44. Noda, M., Takahashi, H., Tanabe, T., Toyosato, M., Furutani, Y., Hirose, T., Asai, M., Inayama, S., Miyata, T., and Numa, S. (1982) Primary structure of a-subunit precursor of Torpedo californica acetylcholine receptor deduced from cDNA sequence. Nature 299, 793–797.CrossRefGoogle Scholar
  45. Noda, M., Takahashi, H., Tanabe, T., Toyosato, M., Kikyotanis, S., Tadaski, H., Asai, M., Takashima, H., Inayama, S., Takashi, M., and Numa, S. (1983) Primary structures of β- and δ-subunit precursors of Torpedo californica acetylcholine receptor deduced from cDNA sequences. Nature 301, 251–255.CrossRefGoogle Scholar
  46. Noda, M., Takahashi, H., Tanabe, T., Toyosato, M., Kikyotanis, S., Furutani, Y., Hirose, T., Takashima, H., Inayama, S., Miyata, T., and Numa, S. (1983b) Structural homology of Torpedo californica acetylcholine receptor subunits. Nature 302, 528–532.CrossRefGoogle Scholar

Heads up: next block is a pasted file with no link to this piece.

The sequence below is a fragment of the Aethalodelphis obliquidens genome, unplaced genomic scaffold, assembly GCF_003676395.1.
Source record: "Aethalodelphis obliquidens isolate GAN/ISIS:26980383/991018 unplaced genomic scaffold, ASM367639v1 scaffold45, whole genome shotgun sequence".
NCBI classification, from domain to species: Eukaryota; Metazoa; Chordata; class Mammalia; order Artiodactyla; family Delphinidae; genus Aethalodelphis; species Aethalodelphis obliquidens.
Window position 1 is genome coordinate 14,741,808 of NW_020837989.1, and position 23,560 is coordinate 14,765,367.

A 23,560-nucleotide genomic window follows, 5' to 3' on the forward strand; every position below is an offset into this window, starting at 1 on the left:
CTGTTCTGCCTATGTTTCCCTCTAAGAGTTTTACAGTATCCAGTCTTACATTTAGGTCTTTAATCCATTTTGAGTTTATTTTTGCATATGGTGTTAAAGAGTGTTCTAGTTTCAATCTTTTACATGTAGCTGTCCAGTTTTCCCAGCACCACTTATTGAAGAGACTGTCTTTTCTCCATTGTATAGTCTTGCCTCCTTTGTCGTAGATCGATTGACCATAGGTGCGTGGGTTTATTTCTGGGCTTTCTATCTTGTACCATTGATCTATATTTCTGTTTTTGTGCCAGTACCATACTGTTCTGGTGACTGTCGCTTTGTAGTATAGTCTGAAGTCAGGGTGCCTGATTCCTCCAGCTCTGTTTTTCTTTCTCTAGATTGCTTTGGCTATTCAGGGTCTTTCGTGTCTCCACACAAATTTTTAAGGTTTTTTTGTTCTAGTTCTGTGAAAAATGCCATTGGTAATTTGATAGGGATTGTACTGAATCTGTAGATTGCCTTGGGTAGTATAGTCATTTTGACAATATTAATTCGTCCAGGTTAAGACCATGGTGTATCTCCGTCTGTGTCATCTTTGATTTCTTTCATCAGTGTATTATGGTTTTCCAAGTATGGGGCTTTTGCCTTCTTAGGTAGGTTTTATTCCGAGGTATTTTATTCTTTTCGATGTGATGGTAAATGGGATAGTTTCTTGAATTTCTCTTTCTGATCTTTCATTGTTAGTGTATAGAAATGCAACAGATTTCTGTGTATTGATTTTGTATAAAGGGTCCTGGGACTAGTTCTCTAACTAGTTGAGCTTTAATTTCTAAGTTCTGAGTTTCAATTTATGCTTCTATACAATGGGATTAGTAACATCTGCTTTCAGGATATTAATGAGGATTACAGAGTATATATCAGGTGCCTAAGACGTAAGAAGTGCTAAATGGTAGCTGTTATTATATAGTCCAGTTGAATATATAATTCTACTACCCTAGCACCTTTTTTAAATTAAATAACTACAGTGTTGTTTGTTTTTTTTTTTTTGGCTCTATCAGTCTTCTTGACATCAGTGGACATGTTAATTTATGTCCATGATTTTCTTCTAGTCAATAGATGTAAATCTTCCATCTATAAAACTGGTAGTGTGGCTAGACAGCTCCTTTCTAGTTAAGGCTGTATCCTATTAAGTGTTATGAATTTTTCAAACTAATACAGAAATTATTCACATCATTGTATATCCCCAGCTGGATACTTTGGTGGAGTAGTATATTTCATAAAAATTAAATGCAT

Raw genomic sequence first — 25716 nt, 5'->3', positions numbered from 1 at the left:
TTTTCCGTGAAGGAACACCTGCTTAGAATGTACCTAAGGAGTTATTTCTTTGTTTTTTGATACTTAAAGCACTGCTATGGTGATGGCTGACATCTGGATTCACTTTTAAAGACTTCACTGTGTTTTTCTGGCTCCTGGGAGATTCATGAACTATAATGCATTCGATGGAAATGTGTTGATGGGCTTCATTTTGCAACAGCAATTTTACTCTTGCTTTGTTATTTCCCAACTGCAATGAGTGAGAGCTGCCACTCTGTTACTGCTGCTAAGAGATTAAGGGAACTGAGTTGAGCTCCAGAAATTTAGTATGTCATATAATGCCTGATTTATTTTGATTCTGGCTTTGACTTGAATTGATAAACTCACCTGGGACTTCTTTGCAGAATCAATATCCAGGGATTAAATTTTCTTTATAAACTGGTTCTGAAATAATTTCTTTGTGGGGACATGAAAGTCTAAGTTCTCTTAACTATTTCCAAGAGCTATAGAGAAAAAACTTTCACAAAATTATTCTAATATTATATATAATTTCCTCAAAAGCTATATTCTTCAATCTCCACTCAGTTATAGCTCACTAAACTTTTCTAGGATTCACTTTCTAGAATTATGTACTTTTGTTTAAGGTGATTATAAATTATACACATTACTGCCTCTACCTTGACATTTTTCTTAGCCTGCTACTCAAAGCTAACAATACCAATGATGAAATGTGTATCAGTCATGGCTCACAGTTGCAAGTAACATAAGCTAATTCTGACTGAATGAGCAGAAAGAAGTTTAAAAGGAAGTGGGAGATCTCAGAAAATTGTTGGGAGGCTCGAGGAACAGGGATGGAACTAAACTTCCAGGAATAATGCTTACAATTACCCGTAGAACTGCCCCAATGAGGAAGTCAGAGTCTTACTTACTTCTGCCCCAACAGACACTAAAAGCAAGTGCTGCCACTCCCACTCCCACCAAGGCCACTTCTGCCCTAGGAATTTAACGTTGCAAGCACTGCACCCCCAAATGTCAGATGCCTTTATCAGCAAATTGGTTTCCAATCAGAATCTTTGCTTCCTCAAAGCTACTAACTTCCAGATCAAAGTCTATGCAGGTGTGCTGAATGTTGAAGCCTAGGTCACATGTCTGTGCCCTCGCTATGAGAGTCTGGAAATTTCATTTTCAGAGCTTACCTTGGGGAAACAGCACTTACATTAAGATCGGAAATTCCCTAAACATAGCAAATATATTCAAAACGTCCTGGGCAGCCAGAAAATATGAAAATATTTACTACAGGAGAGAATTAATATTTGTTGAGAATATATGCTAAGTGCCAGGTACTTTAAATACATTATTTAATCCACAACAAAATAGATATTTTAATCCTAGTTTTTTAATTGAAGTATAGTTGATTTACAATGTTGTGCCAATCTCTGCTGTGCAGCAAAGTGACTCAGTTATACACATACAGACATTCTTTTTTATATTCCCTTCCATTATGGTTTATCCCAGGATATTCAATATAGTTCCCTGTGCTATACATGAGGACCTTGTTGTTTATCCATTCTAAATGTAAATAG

47. Nomoto, H., Takahashi, N., Nagaki, Y., Endo, S., Arata, Y., and Hayashi, K. (1986) Carbohydrate structures of acetylcholine receptor from Torpedo californica and distribution of oligosaccharides among the subunits. Eur. J. Biochem. 157, 233–242.CrossRefGoogle Scholar
  48. Raftery, M. A., Hunkapiller, M. W., Strader, C. D., and Hood, L. E. (1980) Acetylcholine receptor: complex of homologous subunits. Science 208, 454–457.CrossRefGoogle Scholar
  49. Sattelle, D. B. (1980) Acetylcholine receptors of insects. Adv. Insect Physiol. 15, 215–315.CrossRefGoogle Scholar
  50. Sattelle, D. B. (1986) Insect acetylcholine receptors — biochemical and physiological approaches, in: Neuropharmocology and Pesticide Action, pp. 445–497. Ed. M. G. Ford. Ellis Horwood Ltd.Google Scholar